Washing Machine Temperature
Choosing hot or cold water for laundry, or something in between
Laundry is a fairly simple thing. You sort your clothes into neat little (or big) laundry piles of dark colors, light colors, whites and others and toss them into the washing machine. Then you begin to choose among your washer’s temperature choices: hot, warm or cold. Do the choices on what temperature to wash clothes at leave you perplexed?
And, does the choice you make matter? The short answer is yes!
How to pick the best temperature for washing clothes
Depending on the types of clothes, the fabrics and the colors determine the washing machine temperature. Before you start your load, read the label on your clothing. It’s simple, but incredibly important because that’s the easiest way to figure out what temperature will be most friendly to your clothes.
One trick to make sure the water in your washing machine is truly cold, warm or hot is to check your water with a candy thermometer as it comes out of your machine. Hot water is typically about 130 degrees Fahrenheit or warmer. Between 90 and 110 degrees is considered warm water. And water temperature between 60 and 80 degrees is cold. If your cold water is below 60, it’s likely too cool to wash your clothing well.
Having the right washing machine temperature will help your detergent work more efficiently and keep your clothes lasting longer. Here are a few important tips to help you choose what temperature to wash clothes at.
Washing clothes in hot water
If you have heavily soiled clothes, hot water will be the best at getting out dirt than any other temperature. And it works for most items, but not all. Care instructions for washing white clothes will often tell you to use hot water, especially when dealing with undergarments and linens. Why? Because hot water is needed to effectively disinfect dish towels, washcloths, bedding and diapers.
But make sure you keep your whites together and your light colors separated from darks, otherwise you could end up with colors bleeding into each other.
Washing clothes in warm water
For most laundry, the best temperature for washing clothes is warm. Warm water is the go-to temp for washing colored clothes. And that’s going to be true in many cases, no matter the fabric type or how light or dark the clothing is. A mix of both hot and cold water is a good balance of cleaning power and reducing shrinking, wrinkling and fading. You can wash natural fibers like cotton (including denim) as well as synthetics.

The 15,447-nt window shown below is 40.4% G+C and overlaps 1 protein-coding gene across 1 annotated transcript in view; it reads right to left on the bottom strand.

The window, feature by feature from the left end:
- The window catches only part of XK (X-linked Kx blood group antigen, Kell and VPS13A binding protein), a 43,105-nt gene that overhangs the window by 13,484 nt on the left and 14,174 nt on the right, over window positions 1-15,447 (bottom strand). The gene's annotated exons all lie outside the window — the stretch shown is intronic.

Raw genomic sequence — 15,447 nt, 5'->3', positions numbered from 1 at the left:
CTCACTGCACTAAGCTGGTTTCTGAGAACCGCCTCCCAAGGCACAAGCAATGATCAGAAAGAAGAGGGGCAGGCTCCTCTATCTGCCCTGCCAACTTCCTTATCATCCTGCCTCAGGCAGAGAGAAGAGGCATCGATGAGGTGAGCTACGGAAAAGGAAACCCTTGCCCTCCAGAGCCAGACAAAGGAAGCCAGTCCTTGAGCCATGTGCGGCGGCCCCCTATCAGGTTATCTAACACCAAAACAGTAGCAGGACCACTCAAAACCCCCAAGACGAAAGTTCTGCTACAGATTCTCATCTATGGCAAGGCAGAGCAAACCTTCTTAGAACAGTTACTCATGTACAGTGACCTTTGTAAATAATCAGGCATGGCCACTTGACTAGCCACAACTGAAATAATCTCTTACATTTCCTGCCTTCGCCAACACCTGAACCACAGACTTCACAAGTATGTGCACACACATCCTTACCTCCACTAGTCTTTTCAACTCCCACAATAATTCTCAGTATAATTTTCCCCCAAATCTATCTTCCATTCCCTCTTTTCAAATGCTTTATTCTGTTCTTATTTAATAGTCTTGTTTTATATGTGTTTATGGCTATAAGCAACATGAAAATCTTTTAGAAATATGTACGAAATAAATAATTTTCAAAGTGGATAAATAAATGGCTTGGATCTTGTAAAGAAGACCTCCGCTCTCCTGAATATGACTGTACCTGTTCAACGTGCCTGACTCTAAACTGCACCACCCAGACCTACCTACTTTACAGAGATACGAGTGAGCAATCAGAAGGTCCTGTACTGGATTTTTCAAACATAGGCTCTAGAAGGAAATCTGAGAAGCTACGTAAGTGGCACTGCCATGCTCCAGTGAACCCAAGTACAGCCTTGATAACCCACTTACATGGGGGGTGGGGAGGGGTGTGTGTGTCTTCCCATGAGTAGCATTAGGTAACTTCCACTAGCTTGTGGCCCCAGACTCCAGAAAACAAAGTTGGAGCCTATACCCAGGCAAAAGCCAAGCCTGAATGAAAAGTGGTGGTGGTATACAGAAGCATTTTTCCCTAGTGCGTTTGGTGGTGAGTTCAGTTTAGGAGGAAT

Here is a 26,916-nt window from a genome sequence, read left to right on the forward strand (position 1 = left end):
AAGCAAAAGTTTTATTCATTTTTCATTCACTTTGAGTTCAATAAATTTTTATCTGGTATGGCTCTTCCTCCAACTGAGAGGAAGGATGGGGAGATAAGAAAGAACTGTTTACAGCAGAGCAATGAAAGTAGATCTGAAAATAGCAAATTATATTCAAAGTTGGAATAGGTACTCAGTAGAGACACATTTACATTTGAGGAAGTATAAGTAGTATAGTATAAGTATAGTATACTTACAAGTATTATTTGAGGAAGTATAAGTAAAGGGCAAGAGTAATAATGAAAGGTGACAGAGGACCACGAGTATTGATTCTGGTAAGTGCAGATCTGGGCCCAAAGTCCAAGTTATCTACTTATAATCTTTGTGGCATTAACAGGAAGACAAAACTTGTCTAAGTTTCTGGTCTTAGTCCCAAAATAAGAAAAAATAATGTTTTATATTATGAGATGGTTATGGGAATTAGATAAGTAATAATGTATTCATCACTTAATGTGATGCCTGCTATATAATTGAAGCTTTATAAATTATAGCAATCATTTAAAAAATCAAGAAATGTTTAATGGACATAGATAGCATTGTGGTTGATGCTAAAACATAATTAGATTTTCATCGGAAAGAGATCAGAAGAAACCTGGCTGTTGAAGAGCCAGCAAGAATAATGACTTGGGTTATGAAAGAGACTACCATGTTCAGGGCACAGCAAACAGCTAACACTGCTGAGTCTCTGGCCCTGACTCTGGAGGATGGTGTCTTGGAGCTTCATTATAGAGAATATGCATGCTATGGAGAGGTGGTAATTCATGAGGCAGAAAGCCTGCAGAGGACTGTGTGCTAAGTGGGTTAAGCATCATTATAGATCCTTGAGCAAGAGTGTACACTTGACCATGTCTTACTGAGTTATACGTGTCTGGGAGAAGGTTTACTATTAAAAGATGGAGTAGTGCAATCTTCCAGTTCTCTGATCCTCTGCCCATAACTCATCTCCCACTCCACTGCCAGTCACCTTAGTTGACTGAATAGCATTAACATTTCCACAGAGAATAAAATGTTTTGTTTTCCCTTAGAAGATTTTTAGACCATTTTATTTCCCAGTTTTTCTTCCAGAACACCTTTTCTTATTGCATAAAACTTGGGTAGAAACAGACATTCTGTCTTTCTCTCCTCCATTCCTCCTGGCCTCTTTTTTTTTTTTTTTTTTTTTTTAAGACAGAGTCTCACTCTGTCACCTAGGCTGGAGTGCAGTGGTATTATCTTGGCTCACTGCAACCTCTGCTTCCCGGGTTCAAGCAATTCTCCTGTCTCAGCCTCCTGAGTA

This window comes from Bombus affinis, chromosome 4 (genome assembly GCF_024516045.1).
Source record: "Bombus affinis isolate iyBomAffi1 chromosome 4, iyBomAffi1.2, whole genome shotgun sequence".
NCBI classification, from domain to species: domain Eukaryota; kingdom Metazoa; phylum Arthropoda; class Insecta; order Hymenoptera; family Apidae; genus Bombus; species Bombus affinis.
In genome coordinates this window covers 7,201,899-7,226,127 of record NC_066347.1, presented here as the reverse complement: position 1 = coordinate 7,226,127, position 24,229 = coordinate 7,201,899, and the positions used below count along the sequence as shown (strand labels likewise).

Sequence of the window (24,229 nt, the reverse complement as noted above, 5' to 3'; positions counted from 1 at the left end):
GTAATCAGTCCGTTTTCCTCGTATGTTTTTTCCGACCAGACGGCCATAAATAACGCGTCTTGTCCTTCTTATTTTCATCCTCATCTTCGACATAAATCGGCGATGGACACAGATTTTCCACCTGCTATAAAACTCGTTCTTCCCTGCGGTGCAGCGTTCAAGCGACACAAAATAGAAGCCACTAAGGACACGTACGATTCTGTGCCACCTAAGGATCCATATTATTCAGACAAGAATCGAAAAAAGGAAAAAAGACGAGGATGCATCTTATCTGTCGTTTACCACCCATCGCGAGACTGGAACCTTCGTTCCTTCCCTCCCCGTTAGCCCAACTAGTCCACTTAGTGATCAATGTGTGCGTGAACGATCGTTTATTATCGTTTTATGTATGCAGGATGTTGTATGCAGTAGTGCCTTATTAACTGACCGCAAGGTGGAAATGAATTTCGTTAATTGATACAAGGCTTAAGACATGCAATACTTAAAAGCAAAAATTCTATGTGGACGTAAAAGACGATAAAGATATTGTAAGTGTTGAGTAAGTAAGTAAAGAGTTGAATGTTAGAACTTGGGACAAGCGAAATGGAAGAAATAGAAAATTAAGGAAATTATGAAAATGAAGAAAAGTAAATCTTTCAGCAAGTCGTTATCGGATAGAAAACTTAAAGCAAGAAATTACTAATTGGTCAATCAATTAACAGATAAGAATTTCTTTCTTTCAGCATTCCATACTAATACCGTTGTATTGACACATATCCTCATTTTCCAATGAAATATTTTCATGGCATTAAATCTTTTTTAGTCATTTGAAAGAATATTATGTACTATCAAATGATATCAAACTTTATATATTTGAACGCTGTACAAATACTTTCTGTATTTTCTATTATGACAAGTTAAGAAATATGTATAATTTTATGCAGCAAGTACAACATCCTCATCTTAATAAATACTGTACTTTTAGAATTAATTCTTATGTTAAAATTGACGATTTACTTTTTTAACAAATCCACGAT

Washing clothes in cold water
“Cold” water is not really cold, because washers add a little hot water so it’s warm enough to properly dissolve detergent. If you have clothes with bright, bold colors, washing in cold water will help keep colors from running and also prevent those colorful hues from fading like they could at warmer temperatures. Items made from washable wool should also be cleaned in cold water to reduce shrinkage. But if you have really dirty clothes, you may need to soak them first or set a longer wash cycle in order for your washer to clean them well.
What about the rinse?
To get all the soap out of your clothes, cold water is ideal. Not only is it perfectly safe for all kinds of laundry no matter what wash temperature you use, it reduces wrinkling in sturdier fabrics and—as an added bonus—it can cut your energy usage by not having to heat the water.
Want to go green? Go cold.
If you want to save energy and your clothes don’t need serious cleaning, cold water will work just fine for everyday loads. Most modern detergents are designed to work well in cold water, and you’ll end up saving money on your energy costs.